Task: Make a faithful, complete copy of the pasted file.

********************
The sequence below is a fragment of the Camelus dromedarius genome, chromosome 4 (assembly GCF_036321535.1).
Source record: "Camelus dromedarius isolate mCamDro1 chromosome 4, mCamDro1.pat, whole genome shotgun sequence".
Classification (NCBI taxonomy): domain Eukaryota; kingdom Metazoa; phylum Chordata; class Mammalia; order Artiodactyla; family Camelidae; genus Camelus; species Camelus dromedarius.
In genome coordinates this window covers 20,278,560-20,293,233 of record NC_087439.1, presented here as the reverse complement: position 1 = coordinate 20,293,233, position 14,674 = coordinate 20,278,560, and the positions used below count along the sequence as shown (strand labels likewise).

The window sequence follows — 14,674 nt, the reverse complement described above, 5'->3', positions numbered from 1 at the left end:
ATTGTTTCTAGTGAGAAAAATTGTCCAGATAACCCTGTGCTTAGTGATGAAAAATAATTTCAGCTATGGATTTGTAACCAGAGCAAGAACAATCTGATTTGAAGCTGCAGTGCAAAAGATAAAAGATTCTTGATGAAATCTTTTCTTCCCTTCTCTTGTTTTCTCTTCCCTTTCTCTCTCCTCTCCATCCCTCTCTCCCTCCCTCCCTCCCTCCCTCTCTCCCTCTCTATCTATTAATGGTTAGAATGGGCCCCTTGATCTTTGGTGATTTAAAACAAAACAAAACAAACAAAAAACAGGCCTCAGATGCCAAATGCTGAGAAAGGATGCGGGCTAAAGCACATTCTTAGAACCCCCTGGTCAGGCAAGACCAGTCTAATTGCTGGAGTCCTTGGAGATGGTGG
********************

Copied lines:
The sequence below is a fragment of the Camelus dromedarius genome, chromosome 4 (assembly GCF_036321535.1).
Source record: "Camelus dromedarius isolate mCamDro1 chromosome 4, mCamDro1.pat, whole genome shotgun sequence".
Classification (NCBI taxonomy): domain Eukaryota; kingdom Metazoa; phylum Chordata; class Mammalia; order Artiodactyla; family Camelidae; genus Camelus; species Camelus dromedarius.
In genome coordinates this window covers 20,278,560-20,293,233 of record NC_087439.1, presented here as the reverse complement: position 1 = coordinate 20,293,233, position 14,674 = coordinate 20,278,560, and the positions used below count along the sequence as shown (strand labels likewise).

The window sequence follows — 14,674 nt, the reverse complement described above, 5'->3', positions numbered from 1 at the left end:
ATTGTTTCTAGTGAGAAAAATTGTCCAGATAACCCTGTGCTTAGTGATGAAAAATAATTTCAGCTATGGATTTGTAACCAGAGCAAGAACAATCTGATTTGAAGCTGCAGTGCAAAAGATAAAAGATTCTTGATGAAATCTTTTCTTCCCTTCTCTTGTTTTCTCTTCCCTTTCTCTCTCCTCTCCATCCCTCTCTCCCTCCCTCCCTCCCTCCCTCTCTCCCTCTCTATCTATTAATGGTTAGAATGGGCCCCTTGATCTTTGGTGATTTAAAACAAAACAAAACAAACAAAAAACAGGCCTCAGATGCCAAATGCTGAGAAAGGATGCGGGCTAAAGCACATTCTTAGAACCCCCTGGTCAGGCAAGACCAGTCTAATTGCTGGAGTCCTTGGAGATGGTGG